Saturday, November 30, 2019

Winter Class Schedule

BAC Winter 2019-20 Class Schedule. Classes start December 2.

Kids Create!    3 to 5 pm, $55/4-week session or $15 per class (1-1/2 hour option also available). For ages 6 to 12.

Home School ART Club   1:30-3:30 pm, $40-$45 per month, sibling discounts available. For ages 5 and up.

Adult Novice ART Class 1-2 pm (or 1-3 pm), $10-$15 per class, depending on project and class length. Ages 16 and up.

Youth Open Studio/ Private Lessons               3 to 5 pm or as scheduled, $10/hour.               For children 6 and older, and teens.

Painting Lessons with John Martin  6:30-9:30 pm, $25 per class. For ages 16 and up. (John's classes will resume in January; please check our website for details).

Little Artists - Story Time ART  1-2 pm,     
$10 per class. For ages 4-5 (children slightly younger or older will also enjoy this class). 

Paint Your ART Out    3:30-5:30 pm,     $55/4-week session or $15 per class.         For teens ages 12 and up.

Charter Kids ART Class      1-2:30 pm, $35/4-week session or $10 per class.    For students with no-school Fridays, ages 6-14.

Art Adventures   3:30-5 pm, $35/4-week session or $10 per class. For ages 6-14. 

Please see our website for more information or to register for a class online.

Wednesday, November 27, 2019


Also known as SQUASH books, these little masterpieces can fit in the palm of your hand... 

...until they are opened and BOOM! They EXPLODE with spectacular ART!

This is a multi-step project that took us three hours to complete.

The artist first creates a large piece of abstract art. We used watercolors, Sharpies, and metallic markers to make our 12" by 18" artwork.

While the paintings dry, artists construct their exploding art books. You'll need heavy cardboard, origami or scrap book paper, black paper, ribbon, tape, and glue sticks. You can find video instructions for assembling the book at the Amsler Art Room.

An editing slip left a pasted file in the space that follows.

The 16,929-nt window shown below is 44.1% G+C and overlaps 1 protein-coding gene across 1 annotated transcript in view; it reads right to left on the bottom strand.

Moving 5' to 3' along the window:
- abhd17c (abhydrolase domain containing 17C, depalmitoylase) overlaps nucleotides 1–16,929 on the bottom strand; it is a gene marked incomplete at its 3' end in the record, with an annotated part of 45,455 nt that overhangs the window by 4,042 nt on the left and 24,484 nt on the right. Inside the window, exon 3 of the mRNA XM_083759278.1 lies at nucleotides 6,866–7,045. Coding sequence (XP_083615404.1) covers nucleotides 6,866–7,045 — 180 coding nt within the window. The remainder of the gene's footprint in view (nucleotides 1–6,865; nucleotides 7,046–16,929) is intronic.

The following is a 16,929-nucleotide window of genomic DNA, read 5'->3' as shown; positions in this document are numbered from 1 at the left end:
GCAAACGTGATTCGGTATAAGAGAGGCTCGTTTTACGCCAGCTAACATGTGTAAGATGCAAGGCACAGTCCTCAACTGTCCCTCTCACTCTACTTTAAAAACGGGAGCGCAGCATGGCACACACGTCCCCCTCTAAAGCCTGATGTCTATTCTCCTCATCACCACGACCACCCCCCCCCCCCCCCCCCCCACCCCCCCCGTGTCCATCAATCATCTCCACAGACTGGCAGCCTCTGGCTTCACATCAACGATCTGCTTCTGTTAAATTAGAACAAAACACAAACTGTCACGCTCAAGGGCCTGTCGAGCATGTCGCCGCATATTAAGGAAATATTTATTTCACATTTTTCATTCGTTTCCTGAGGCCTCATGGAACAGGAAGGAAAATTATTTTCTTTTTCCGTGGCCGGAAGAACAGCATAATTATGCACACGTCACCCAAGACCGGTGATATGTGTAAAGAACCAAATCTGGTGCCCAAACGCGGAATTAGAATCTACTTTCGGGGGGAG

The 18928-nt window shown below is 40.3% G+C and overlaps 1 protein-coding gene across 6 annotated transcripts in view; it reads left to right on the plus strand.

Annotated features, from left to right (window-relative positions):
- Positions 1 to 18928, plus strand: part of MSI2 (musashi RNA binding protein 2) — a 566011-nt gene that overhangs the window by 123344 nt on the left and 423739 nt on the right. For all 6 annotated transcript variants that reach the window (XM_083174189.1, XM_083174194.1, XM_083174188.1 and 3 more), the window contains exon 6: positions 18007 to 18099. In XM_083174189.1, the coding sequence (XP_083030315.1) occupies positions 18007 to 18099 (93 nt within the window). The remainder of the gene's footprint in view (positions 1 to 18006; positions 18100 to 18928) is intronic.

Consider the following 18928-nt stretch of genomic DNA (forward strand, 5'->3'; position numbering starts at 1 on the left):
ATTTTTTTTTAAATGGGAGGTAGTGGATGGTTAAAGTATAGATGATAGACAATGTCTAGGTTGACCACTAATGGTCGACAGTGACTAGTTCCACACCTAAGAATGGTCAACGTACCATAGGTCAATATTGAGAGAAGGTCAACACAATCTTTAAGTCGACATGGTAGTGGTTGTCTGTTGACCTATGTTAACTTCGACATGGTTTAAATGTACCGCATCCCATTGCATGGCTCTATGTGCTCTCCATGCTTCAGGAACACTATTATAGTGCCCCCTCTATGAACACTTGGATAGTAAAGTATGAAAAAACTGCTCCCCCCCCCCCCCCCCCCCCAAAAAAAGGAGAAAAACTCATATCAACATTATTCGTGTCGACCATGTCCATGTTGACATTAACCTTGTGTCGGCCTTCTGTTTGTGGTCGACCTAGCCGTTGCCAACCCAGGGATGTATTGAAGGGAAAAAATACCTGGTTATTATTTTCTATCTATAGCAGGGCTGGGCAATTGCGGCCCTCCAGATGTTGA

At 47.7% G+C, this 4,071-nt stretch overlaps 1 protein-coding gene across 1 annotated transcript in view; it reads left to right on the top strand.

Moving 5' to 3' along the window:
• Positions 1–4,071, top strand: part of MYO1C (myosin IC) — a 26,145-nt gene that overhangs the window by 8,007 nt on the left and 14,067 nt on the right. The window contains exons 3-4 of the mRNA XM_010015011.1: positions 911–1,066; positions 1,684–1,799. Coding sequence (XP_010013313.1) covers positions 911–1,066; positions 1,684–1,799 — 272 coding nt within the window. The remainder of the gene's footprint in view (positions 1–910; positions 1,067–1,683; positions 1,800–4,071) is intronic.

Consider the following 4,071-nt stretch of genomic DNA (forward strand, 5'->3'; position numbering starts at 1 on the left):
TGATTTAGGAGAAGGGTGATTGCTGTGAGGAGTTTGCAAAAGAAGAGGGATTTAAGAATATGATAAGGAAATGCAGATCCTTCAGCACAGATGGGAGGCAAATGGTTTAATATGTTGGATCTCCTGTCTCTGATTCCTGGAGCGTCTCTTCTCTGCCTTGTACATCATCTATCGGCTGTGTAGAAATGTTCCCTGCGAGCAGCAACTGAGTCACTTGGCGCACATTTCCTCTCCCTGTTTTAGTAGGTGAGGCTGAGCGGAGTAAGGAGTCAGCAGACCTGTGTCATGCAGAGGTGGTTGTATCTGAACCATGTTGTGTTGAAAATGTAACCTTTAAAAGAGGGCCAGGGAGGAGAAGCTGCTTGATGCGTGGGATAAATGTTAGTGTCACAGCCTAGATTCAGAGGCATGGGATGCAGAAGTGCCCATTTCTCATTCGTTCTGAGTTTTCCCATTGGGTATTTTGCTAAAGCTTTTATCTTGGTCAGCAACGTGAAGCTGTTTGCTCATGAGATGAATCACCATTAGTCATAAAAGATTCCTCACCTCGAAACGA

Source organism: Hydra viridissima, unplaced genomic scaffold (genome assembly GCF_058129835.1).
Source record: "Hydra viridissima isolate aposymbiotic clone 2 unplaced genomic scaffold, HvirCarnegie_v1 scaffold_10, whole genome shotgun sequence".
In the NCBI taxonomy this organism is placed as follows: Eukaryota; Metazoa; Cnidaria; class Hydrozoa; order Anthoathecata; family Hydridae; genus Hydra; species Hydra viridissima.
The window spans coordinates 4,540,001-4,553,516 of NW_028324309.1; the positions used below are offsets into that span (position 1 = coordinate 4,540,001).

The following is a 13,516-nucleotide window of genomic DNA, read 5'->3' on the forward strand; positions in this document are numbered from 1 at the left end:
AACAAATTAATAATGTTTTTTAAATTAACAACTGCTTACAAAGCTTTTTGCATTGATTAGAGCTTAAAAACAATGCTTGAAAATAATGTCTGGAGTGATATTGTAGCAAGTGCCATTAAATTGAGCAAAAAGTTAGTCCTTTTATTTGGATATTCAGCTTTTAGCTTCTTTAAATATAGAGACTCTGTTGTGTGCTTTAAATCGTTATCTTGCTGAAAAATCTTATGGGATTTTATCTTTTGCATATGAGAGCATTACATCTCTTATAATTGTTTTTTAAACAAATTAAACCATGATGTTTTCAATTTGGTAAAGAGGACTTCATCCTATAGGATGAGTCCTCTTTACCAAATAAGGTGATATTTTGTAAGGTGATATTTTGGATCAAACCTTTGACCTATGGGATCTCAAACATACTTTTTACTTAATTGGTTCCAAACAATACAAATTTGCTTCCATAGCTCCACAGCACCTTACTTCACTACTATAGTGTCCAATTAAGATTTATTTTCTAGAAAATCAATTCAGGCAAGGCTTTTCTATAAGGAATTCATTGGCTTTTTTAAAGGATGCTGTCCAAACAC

Once the book is assembled, the artwork is cut into twelve squares 3-3/4" x 3-3/4" each. One is chosen to glue to the cover, four are glued inside the book, and 6 more are cut in half diagonally to glue into the book. (You will have one square left over, which might be cut up and creatively glued to the back of the book.)

The best part is opening the book for the first time to see your own EXPLODING ART masterpiece!!! 

The next best part is SHARING it with someone else!
Here are my samples.
           These are sometimes called Squash Books because they                 do not open and close, they open and SQUASH!
More Squash Books below! 
These were created by home schoolers.

 Joseph used a rubber band and a bead to hold his book together.
  Good idea!

This is Italia's Squash Book. Nice!

Saturday, November 23, 2019

Dog in a Scarf!

It's a windy autumn day! 

Colorful fall leaves are swirling around this dog, who isn't worried, because he is wearing a nice warm scarf.

These are tempera paintings on 9 x 12 watercolor paper. 

We started by selecting a frontal view photo of a cute dog from our resource photo files.

We placed the photo on a small table easel. Then we traced a 5" plastic circular lid near the center of our paper. We were careful to leave enough room for any "perky" ears, as opposed to droopy ears.

The circle was not intended to be the shape of the head, but to ensure that the head would not be too small for the paper (a common problem for young artists).